One of the perils of popularity (at least in technology) is that some people equate popularity with efficacy. Everyone’s using this everywhere, so it must be great for everything!
Actually, not so much.
No one, to my knowledge, has created the secret sauce that makes everything better with no trade-offs or side effects. Context still rules. Martin Fowler recently published “Microservices and the First Law of Distributed Objects”, which touches on this principle. In it, Fowler refers to what he calls the First Law of Distributed Object Design: “don’t distribute your objects”. To make a long story short, distributed objects are a very bad idea because object interfaces tend to be fine-grained and fine-grained interfaces perform poorly in a distributed environment. “Chunkier” interfaces are more appropriate to distributed scenarios due to the difference in context between in-process and out of process communication (particularly when out of process also crosses machine, even network boundaries). Additionally, distributed architectures introduce complexity, adding another contextual element to be accounted for when evaluating whether to use them.
In his post, under “Further Readings”, Fowler references an older post of his on Dr. Dobb’s titled “Errant Architectures” (a re-packaging of Chapter 7 of his book Patterns of Enterprise Application Architecture). In that, he discusses encountering what was a common architectural anti-pattern of the time (early 2000s):
There’s a recurring presentation I used to see two or three times a year during design reviews. Proudly, the system architect of a new OO system lays out his plan for a new distributed object system—let’s pretend it’s some kind of ordering system. He shows me a design that looks rather like “Architect’s Dream, Developer’s Nightmare” with separate remote objects for customers, orders, products and deliveries. Each one is a separate component that can be placed in a separate processing node.
I ask, “Why do you do this?”
“Performance, of course,” the architect replies, looking at me a little oddly. “We can run each component on a separate box. If one component gets too busy, we add extra boxes for it so we can load-balance our application.” The look is now curious, as if he wonders if I really know anything about real distributed object stuff at all.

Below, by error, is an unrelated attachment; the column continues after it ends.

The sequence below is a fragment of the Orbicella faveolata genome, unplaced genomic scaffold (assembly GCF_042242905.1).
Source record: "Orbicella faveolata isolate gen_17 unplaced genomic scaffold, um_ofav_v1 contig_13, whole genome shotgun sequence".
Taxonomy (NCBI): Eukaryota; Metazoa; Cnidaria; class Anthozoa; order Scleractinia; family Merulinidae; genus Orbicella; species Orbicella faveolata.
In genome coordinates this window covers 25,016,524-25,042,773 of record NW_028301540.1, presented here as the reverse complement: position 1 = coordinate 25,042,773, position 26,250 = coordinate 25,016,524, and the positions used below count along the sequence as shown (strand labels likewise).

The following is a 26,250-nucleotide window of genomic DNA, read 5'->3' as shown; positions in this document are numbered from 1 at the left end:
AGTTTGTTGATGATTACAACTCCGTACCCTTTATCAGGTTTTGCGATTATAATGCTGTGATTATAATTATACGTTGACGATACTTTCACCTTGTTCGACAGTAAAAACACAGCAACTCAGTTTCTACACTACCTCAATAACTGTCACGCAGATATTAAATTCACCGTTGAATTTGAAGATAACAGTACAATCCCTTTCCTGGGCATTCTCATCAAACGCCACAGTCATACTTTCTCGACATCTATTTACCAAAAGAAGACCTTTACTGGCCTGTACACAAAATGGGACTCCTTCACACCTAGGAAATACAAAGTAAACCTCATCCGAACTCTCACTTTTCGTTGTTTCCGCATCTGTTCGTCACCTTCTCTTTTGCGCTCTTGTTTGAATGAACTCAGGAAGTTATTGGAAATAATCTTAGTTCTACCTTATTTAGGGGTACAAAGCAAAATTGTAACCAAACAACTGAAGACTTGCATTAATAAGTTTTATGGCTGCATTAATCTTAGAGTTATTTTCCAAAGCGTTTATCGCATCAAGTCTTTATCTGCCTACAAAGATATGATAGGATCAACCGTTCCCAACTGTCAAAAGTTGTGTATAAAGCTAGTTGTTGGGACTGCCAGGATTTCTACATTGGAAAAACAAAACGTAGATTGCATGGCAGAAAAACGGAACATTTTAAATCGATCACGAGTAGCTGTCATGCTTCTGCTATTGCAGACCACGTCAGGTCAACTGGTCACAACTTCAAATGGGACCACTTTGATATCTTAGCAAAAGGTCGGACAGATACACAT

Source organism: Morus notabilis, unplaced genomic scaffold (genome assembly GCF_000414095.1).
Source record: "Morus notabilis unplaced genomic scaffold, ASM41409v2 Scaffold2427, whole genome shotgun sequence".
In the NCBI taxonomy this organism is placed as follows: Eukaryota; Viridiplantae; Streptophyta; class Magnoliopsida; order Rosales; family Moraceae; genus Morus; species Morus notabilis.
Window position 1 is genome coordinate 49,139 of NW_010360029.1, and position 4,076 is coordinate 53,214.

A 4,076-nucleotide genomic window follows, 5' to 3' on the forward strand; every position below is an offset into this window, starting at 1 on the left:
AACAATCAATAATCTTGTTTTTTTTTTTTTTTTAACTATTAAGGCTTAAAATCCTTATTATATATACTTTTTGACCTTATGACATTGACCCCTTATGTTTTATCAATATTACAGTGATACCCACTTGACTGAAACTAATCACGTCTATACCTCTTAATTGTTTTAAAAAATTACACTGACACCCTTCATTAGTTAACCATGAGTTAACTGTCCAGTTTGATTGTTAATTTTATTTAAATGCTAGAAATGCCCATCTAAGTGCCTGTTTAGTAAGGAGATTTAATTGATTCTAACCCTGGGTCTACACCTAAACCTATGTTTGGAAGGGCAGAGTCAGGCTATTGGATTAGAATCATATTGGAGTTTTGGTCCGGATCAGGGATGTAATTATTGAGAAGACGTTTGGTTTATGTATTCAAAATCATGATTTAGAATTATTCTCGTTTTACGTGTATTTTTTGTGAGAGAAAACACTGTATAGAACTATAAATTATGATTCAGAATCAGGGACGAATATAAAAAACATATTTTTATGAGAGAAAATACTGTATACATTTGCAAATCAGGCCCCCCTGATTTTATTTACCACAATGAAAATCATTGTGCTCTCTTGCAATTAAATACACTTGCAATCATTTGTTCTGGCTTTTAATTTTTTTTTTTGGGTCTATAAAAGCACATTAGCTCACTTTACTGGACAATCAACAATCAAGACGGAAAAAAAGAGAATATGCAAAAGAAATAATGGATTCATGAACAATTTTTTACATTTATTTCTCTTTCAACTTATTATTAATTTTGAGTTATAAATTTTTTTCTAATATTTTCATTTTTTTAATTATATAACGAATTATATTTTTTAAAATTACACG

The quintessential example of this style was the web site presentation layer with its business and data layer behind a set of web services. Particularly in the .Net world, web services were the cutting edge and everyone needed them. Of course the system architect in the story was confusing scalability for performance (as were most who jumped onto the web service layer bandwagon). In order to increase the former, a hit is taken to the latter. In most cases, this hit is entirely unnecessary. A web application with an in-process back-end can be load-balanced much more simply than separate UI and service sites, without suffering the performance penalty of remote communication.
There are valid use cases for a service layer, such as when an application provides a both an interactive user interface and is service-enabled. When there are multiple user interfaces, some front ends will benefit from physical separation from the back-end (native mobile apps, desktop clients, SharePoint web parts, etc.). Applications can be structured to accommodate the same back-end either in-process or out of process. This structure can be particularly important for applications that have both internal (where internal is defined as built and deployed simultaneously with the back-end) and external service clients as these have different needs in terms of versioning. Wrapping the back-end with a service layer rather than allowing it to invade a particular service implementation can allow one back-end to serve internal and external customers either directly or via services (RESTful and/or SOAP) without violating the DRY principle.
Many of the same caveats that apply to composite applications formed from microservices (network latency, serialization costs, etc.) apply to these types of applications. It makes little sense to take on these downsides in the absence of a clear demonstrable need. Doing so looks more like falling prey to a fad than creating a well thought out design.